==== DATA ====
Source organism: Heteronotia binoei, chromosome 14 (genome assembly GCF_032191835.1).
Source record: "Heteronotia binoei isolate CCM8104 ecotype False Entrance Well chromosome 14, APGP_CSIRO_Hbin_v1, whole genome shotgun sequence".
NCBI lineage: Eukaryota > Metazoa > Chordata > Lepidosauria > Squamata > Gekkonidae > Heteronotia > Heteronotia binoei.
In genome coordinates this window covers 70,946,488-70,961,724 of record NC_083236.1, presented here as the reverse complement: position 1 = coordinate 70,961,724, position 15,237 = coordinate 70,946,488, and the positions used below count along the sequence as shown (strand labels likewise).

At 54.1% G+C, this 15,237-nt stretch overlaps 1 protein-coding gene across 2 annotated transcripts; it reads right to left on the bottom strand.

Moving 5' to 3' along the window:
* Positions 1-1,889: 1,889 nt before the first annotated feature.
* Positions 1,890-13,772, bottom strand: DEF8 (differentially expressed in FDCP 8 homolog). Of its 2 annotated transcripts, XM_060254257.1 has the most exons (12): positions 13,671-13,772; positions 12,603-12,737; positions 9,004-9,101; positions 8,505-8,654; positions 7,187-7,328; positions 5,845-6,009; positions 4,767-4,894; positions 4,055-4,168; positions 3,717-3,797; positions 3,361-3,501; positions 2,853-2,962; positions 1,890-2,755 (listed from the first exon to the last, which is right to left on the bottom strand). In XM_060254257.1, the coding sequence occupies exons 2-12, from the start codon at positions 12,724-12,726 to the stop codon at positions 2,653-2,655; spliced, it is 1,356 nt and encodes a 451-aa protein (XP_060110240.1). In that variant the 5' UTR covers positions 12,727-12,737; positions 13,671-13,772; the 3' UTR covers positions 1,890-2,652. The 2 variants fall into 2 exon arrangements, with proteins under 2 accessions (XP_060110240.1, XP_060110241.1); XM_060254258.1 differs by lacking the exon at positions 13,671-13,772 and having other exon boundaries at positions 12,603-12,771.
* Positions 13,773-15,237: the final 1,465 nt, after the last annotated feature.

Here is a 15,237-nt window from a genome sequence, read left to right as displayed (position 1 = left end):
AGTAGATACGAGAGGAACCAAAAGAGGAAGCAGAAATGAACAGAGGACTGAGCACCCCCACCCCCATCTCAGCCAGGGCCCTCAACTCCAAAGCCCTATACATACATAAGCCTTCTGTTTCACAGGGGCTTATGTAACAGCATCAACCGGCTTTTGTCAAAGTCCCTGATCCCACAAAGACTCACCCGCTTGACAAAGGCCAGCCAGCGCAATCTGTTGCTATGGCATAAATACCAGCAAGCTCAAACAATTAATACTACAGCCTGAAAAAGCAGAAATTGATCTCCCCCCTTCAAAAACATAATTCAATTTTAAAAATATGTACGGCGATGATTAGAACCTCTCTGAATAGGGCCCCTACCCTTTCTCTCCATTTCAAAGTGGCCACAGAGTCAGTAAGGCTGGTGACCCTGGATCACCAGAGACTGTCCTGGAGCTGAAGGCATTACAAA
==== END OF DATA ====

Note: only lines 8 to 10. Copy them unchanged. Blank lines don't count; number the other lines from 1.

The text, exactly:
* Positions 1,890-13,772, bottom strand: DEF8 (differentially expressed in FDCP 8 homolog). Of its 2 annotated transcripts, XM_060254257.1 has the most exons (12): positions 13,671-13,772; positions 12,603-12,737; positions 9,004-9,101; positions 8,505-8,654; positions 7,187-7,328; positions 5,845-6,009; positions 4,767-4,894; positions 4,055-4,168; positions 3,717-3,797; positions 3,361-3,501; positions 2,853-2,962; positions 1,890-2,755 (listed from the first exon to the last, which is right to left on the bottom strand). In XM_060254257.1, the coding sequence occupies exons 2-12, from the start codon at positions 12,724-12,726 to the stop codon at positions 2,653-2,655; spliced, it is 1,356 nt and encodes a 451-aa protein (XP_060110240.1). In that variant the 5' UTR covers positions 12,727-12,737; positions 13,671-13,772; the 3' UTR covers positions 1,890-2,652. The 2 variants fall into 2 exon arrangements, with proteins under 2 accessions (XP_060110240.1, XP_060110241.1); XM_060254258.1 differs by lacking the exon at positions 13,671-13,772 and having other exon boundaries at positions 12,603-12,771.
* Positions 13,773-15,237: the final 1,465 nt, after the last annotated feature.

Here is a 15,237-nt window from a genome sequence, read left to right as displayed (position 1 = left end):